A row has broken out after a councillor who played a key part in regenerating the city centre claimed he has not been in a high street shop for 18 months.
In a post on Facebook, Coun John Swindells, who was deputy leader of the city council until last year, championed internet shopping and urged people to accept that high street closures would continue.
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He also admitted that he had not set foot inside a supermarket for a year and this was the second Christmas he has bought all his presents online.
It flies in the face of previous comments from Coun Swindells in which he spoke about “driving up footfall into the city centre”, “continued efforts on attracting businesses and developers into the city” and he celebrated “Preston as the principal commercial centre serving Lancashire.”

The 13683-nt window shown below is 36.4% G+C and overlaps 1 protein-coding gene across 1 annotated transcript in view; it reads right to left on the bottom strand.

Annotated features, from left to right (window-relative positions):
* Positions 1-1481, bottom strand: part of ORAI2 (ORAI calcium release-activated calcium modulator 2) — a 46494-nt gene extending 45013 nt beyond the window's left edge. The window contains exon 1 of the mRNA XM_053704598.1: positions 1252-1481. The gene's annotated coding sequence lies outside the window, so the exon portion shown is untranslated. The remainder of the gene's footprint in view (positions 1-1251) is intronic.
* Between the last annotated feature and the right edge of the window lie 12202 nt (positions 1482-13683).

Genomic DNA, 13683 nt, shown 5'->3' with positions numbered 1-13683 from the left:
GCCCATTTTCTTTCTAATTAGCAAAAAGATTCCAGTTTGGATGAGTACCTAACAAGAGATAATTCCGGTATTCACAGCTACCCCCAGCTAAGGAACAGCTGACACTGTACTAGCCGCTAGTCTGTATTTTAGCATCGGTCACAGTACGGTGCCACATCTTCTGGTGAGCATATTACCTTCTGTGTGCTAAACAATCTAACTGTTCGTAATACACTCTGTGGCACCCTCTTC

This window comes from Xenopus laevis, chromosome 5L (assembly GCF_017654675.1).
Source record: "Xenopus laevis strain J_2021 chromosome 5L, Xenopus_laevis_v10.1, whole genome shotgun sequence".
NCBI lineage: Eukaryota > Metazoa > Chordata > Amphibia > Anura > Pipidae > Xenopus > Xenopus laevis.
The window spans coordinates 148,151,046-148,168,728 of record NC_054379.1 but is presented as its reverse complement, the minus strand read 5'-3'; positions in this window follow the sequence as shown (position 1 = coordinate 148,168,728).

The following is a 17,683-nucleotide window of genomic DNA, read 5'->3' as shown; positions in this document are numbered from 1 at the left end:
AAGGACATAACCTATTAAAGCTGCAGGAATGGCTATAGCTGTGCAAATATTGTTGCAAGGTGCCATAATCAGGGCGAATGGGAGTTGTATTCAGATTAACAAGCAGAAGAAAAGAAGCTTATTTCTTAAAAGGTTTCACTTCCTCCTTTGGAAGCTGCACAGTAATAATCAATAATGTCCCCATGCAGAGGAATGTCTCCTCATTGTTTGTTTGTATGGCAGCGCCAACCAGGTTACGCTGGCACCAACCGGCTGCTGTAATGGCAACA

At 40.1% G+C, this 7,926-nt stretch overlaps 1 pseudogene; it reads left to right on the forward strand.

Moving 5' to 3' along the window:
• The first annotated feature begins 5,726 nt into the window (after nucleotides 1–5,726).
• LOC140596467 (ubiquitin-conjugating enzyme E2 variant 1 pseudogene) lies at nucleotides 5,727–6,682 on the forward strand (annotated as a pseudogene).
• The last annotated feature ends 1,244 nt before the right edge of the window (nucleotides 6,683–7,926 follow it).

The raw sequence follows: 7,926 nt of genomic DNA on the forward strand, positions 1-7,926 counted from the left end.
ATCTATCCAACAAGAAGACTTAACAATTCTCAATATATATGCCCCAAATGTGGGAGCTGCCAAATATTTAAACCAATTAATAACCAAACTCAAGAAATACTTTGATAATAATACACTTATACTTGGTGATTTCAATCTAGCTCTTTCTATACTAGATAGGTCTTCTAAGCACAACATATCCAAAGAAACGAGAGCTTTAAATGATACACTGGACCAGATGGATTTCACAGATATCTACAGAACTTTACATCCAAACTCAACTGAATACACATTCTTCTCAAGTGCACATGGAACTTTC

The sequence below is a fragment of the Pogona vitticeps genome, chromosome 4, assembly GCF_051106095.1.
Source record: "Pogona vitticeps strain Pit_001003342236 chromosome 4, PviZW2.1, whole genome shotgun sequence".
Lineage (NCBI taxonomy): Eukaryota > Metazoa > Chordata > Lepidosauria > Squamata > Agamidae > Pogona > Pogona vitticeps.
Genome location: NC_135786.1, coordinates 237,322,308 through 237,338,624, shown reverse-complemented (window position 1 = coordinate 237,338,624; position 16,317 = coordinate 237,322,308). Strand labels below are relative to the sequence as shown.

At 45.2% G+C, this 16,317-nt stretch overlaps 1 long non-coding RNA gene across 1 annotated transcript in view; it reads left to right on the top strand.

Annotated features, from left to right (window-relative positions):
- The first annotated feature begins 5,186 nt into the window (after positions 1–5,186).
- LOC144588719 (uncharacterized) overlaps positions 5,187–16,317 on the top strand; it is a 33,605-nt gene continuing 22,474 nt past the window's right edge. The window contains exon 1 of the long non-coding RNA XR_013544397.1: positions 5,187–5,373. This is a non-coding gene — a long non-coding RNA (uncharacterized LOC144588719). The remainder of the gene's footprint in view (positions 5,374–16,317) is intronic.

The Facebook remarks have drawn sharp criticism from Prestonians, as well as business owners and the leader of city council has distanced himself from the comments.
Coun Swindells defended his remarks, saying he does regularly visit independent traders and the market, and praised the leisure-based additions to Preston’s high street, such as restaurants and bars.
However, he remained defiant, branding shopping a “chore” and insisted he “hell would freeze over” before he visited the Trafford Centre again
“I do not visit shops anywhere now even when on holiday where I tend to take photos of the places we visit, stand or sit outside whilst my wife goes inside,” he said.